Mahila Wijesinghe. in Sunday Observer, 1 November 2020, where the title is “Trekking to Batadomba-lena cave. A glimpse of the prehistoric rock cave”
As we sat on the base of an excavation pit dug by the Department of Archaeology to unearth the skeletons of early inhabitants in this cave in the mid 80s, we imagined life at the Batadomba-lena cave over 30,000 years ago.
This is the second oldest cave in Sri Lanka where the remains of pre-historic humans (c29,000-9,500) have been found. Among the remains discovered are skeletons and various implements in the main cave, which now attracts a large number of visitors including schoolchildren for educational study tours.
The massive forest wilderness and streams were the habitat of pre-historic inhabitants. Their shelters were rock caves, and their food came from the forest — edible yams, fruits, snails and hunted animals.
The early man called ‘Balangoda Man’ lived almost everywhere along the coast, on the plains and tropical rainforests. The richest evidence was found in caves. It is then that the pre-historic stone age began to take shape, in caves such as, the Fa Hsien-lena near Bulathsinhala, Beli-lena in Kitulgala and Batadomba-lena in Kuruwita.
Although forests around the caves are almost lost to us, at Batadomba-lena it is possible to get a sense of the past. While several other places have been cleared, Batadomba-lena forest has been declared an archaeological reserve. It is an environment which has not changed for over 30,000 years. The dense forest canopy, the towering trees and the air damp and humid, is the world in which the early inhabitants lived. Here they may have lived amicably, feeding themselves from the forest.
The Batadomba-lena cave is nestled in a tropical rainforest on a summit in the thick forest at Waladura, Kuruwita, in Ratnapura. This place can be reached by travelling two kilometres along the Eratna road which is linked to the Colombo-Ratnapura main (A4) road at the Kuruwita town and proceeding a further distance of 4.5 kilometres along the Guruluwana road. The Archaeology Department’s iconic sign board in the centre of the Kuruwita town shows visitors the way to the historic cave. The road leading to the cave is one kilometer away and the summit has to be reached by foot.
Long and adventurous
The road is motorable up to four kilometres and the rest is a jungle path leading to the cave which is one kilometre away. To reach the summit, the trek is long and adventurous. A steep foot path runs through a leech-infested forest, with a canopy of towering trees providing shade.
I climbed the mountain with my two sons with camera hanging round the neck and other equipment such as telephoto lens in back packs. The shop keeper in the village where the trek starts advised us to apply soap on our feet to keep the leeches at bay as it is widely regarded by the local folk as the best way to avoid bloody bites.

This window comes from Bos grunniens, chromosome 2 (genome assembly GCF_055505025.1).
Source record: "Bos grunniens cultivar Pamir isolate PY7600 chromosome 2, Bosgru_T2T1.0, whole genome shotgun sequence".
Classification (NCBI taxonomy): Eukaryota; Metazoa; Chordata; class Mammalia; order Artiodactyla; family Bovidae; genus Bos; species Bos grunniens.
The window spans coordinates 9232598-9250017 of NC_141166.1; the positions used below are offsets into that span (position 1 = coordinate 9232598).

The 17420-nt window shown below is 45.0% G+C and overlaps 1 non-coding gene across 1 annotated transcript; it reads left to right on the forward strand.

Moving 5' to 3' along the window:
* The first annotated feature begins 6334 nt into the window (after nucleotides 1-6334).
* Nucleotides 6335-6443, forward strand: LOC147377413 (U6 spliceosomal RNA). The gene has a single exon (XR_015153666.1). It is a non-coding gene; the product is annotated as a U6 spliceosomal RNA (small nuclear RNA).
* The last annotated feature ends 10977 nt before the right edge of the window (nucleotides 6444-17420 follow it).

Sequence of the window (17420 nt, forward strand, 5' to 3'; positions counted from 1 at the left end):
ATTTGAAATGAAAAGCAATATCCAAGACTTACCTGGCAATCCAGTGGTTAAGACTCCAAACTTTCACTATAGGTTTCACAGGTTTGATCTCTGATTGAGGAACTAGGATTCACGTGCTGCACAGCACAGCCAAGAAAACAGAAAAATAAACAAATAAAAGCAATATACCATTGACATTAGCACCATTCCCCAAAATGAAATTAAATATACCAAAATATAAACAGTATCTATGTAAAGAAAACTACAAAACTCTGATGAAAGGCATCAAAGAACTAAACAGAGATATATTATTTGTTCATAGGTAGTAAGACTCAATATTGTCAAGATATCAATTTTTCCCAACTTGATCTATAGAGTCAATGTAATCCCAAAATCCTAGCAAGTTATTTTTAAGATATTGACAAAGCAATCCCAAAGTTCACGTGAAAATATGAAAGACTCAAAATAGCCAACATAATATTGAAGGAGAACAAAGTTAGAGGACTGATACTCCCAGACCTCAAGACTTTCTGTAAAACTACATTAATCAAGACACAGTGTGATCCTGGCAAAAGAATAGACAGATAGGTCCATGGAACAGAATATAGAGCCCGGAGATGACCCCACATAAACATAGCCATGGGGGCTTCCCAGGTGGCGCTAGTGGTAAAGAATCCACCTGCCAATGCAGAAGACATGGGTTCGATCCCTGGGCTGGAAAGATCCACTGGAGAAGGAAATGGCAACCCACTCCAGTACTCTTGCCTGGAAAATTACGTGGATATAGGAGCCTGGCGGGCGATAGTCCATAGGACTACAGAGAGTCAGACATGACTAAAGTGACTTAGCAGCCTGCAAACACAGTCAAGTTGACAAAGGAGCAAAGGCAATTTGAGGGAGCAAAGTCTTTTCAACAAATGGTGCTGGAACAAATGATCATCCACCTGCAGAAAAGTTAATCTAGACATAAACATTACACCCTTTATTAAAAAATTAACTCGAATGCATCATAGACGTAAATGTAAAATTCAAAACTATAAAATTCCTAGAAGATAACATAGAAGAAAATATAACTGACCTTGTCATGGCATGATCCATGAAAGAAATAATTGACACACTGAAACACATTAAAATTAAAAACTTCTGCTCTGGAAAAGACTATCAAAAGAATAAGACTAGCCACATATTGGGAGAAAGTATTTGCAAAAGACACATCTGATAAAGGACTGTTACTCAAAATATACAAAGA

In the middle of the forest, we heard the sound of the waterfall, the cool cascading stream which rises at the base of the rock cave and meandering down across the jungle to join the Kuru Ganga far below. The surrounding treescape seemed to be a virgin forest. Some trees were covered with wild creepers and greenish moss. We could also spot the exotic Vesak Orchid plants on tree trunks which only grow in the rainforests of the Sabaragamuwa Province. Since it was not the blossoming season, we didn’t see the purple flowers.
Unfortunately, severe deforestation has taken place in and around the forest reserve of Batadomba-lena. The villagers living along the mountain slopes have cleared the forest to make way for tea and rubber plantations, which are a threat to the fauna and flora of the area. It is imperative that the forest rangers of the area take prompt action to halt this deforestation that would result in the desecration of an ancient historical treasure.
After an hour’s climb we reached the Batadomba-lena cave which rose majestically through the greenery and a waterfall cascaded from the peak of the rock like the veil of a bride. Relaxing in the cave, on the basement of the excavation pit, we removed leeches that had attached themselves to our feet.
Human and animal remains
Situated above the surrounding landscape, the cave was a refuge for the ‘Balangoda Man’ (Homosapiens balangodensis) from the elements and the wild animals which roamed the land. Excavations in caves such as, Beli-lena and Fa Hsien-lena in the wet zone have yielded human and animal remains as well as large quantities of stone works. The former Director of Archaeology, Siran Deraniyagala had unearthed human skeletons at the Batadomba-lena cave and put pieces together to match the picture of prehistoric man.
The prevailing atmosphere near the cave is tranquil and seemed to be the perfect spot for a hermitage. There are no disturbances here and the only noises were the natural ones. Similar to other pre-historic caves such as Fa Hsien-lena cave in Bulathsinhala, the Batadomba-lena was a forest hermitage. Two broken Buddha statues and the ruins of a kuti (abode) built joining the rock cave walls, prove that there was once a reputed forest hermitage here. Today the cave is deserted and overgrown with creepers.
At least 500 people can find shelter at a time in the massive Batadomba-lena which comprises a cluster of small caves where people can take refuge from the rain and the sun. Here is a rock that stands testimony to one of the world’s oldest human civilizations and a wonderful natural phenomenon that has been saved for future posterity.